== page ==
Panel Round Two
CARL KASELL: From NPR and WBEZ-Chicago, this is "WAIT, WAIT...DON'T TELL ME," the NPR News quiz. I'm Carl Kasell. We're playing this week with Alonzo Bodden, Faith Salie and Charlie Pierce. And here again is your host, at the Chase Bank Auditorium in downtown Chicago, Peter Sagal.
PETER SAGAL, HOST:
Thank you, Carl. In just a minute, Jaeger Carl battles giant kaiju monsters in the new film Pacific Rhyme.
SAGAL: It's our listener limerick challenge. If you'd like to play, give us a call at 1-888-WAIT WAIT. That's 1-888-924-8924. Right now, panel, some more questions for you from the week's news. Faith, in a finding that will shock some people and increase the sales of screen protectors 1,000 percent, a new survey found that 20 percent of young adults use their iPhones during what?
FAITH SALIE: Going to the bathroom?
SAGAL: Oh, that's 100 percent, Faith.
SAGAL: Yeah, sex.
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SAGAL: The findings of the 2013 Mobile Consumer Habits Study has alarmed some. They remember simpler days when you'd take the time to write a handwritten note or read a good book during sex. But...
CHARLIE PIERCE: You know what the great thing about that is, Peter...
PIERCE: ...for Catholic young adults?
PIERCE: You can commit a mortal sin and get an indulgence at the same time.
SAGAL: One thing you should never do with your phone during sex is of course use Shazam. That's a service that tells you what you're listening to? It'd be like "I dunno, you're killing a seal?" What?
PIERCE: Or worse, your GPS kicks in, you know. Go 15 more feet, turn left.
SAGAL: If you need to go 15 more feet you're like, you are really doing it wrong.
SAGAL: Charlie, more and more companies are turning to Twitter and Facebook to see how their products and services are being received by the public. But it's not a foolproof system, so some are now getting help figuring out if their customer's messages are what?
PIERCE: I mean, are authentic from authentic people?
SAGAL: No, they can handle that. That's not the problem.
PIERCE: True, if they're...
SAGAL: No. That was a great guess, Charlie. Really super smart.
PIERCE: What, if they're just being sarcastic
SAGAL: Exactly. If they're being sarcastic.
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SAGAL: That's the problem. So like, for example...
SAGAL: Yeah, like you tweet Thanks, USAir, for getting me to my destination two hours late. And US Air's customer analytics thinks: Hey, people want more late arrivals. We can do that.
ALONZO BODDEN: Well, I think if it's an airline and it's a compliment, then it's sarcasm.
SAGAL: They're all sarcasm.
SAGAL: There's a company called Spotter. It's developed new software that can do text analysis and can recognize sarcasm.
SALIE: What, by emoticons?
PIERCE: First of all, every middle school in America is going to buy one of these things.
SAGAL: Yes, I know. Oh, and then this is bad too because you're basically teaching the machines to be sarcastic. So when they do rise up and kill us, it's going to be that much worse, you know. It's going to be like, hey great job, evolution. Skin is really good at stopping lasers.
SAGAL: Alonzo, a new study sheds some light on what led prehistoric man to make those famous cave paintings. Apparently, he did what before he painted?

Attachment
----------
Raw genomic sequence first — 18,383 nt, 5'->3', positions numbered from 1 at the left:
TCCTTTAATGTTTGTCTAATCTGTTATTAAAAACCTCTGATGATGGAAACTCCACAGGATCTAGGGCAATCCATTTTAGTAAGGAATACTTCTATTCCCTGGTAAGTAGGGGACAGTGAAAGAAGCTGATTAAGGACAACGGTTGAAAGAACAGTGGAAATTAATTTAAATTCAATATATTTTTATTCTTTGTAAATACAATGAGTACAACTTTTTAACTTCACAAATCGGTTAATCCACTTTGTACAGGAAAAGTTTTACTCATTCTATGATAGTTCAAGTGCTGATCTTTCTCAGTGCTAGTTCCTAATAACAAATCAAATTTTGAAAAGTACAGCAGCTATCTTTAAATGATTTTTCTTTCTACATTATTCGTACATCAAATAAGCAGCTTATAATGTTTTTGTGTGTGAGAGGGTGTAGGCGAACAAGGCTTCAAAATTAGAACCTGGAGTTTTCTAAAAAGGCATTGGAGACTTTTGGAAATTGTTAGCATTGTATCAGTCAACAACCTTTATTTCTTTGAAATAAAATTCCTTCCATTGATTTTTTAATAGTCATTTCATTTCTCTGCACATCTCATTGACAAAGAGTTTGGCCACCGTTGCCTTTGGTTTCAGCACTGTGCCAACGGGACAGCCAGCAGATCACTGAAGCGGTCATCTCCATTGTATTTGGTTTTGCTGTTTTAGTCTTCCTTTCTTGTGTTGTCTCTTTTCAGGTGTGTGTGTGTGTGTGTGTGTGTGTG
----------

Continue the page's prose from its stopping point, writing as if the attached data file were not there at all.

BODDEN: Before or during?
PIERCE: You know, the prototype iPhone, yeah.
BODDEN: Let's see, what did - did he do whatever was painted, like kill the animal or...
SAGAL: No, that would be kind of obvious.
SAGAL: So this is a more of an interesting discovery.
PIERCE: I think my sarcasm software just went off.
SAGAL: Yeah. I'll give you a hint. It's like Ogg find mushroom. Ogg eat mushroom. Ogg's arm covered in snakes. Get them off Ogg.
BODDEN: Oh, he was hallucinating.
SAGAL: He was. He was high on drugs.
PIERCE: He was tripping.
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SAGAL: This follows an earlier study suggesting some of the plants early man ate had hallucinogenic effects, right. Now, some scientists compared ancient cave paintings to artwork created by modern humans who happened to be on drugs. Researchers from Japan have concluded early man was probably just painting drug-induced hallucinations. This finding is bolstered by the fact that ancient paintings, quote, "look way cooler under a black light."
BODDEN: So when he felt he had killed a giant saber tooth tiger, he probably just kicked the housecat outside.
BODDEN: Get out of my cave.
SAGAL: It must've been frustrating to be a prehistoric druggie? You roll a joint and you can't light it because you haven't invented fire yet.
SAGAL: Alonzo, a Bay area innovator has come up with a new gadget that promises to make life easier for millions of fumbling teenagers and busy women. What is it?
BODDEN: Fumbling teenagers and busy women. All right, I'm 0 for 2 here.
SAGAL: I'll give you a hint. Sort of like clasp on, clap off.
BODDEN: Clasp on, clap off. Oh, the audience just got it.
BODDEN: Oh, a bra strap...
SAGAL: A bra strap that does what?
BODDEN: That you can clap on and clap off?
SAGAL: Exactly right.
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SAGAL: It's a clap-off bra. You heard of - remember - everybody remembers the clapper, the clap-on, clap-off light switch that they advertised on TV way back when? Well, inventor Randy Salofan has taken that same technology and made it creepy. The clap-off bra falls to the floor when you clap your hands like that. It's good news for eager teenage boys trying to get to second base. It's terrible news for any woman who's just won an award or just finished a piano solo.
SALIE: What will cheerleaders do?
SAGAL: I don't think...
SAGAL: This is important to remember. I do not believe that wearing one is mandatory.
SAGAL: I mean, it's a choice people make.
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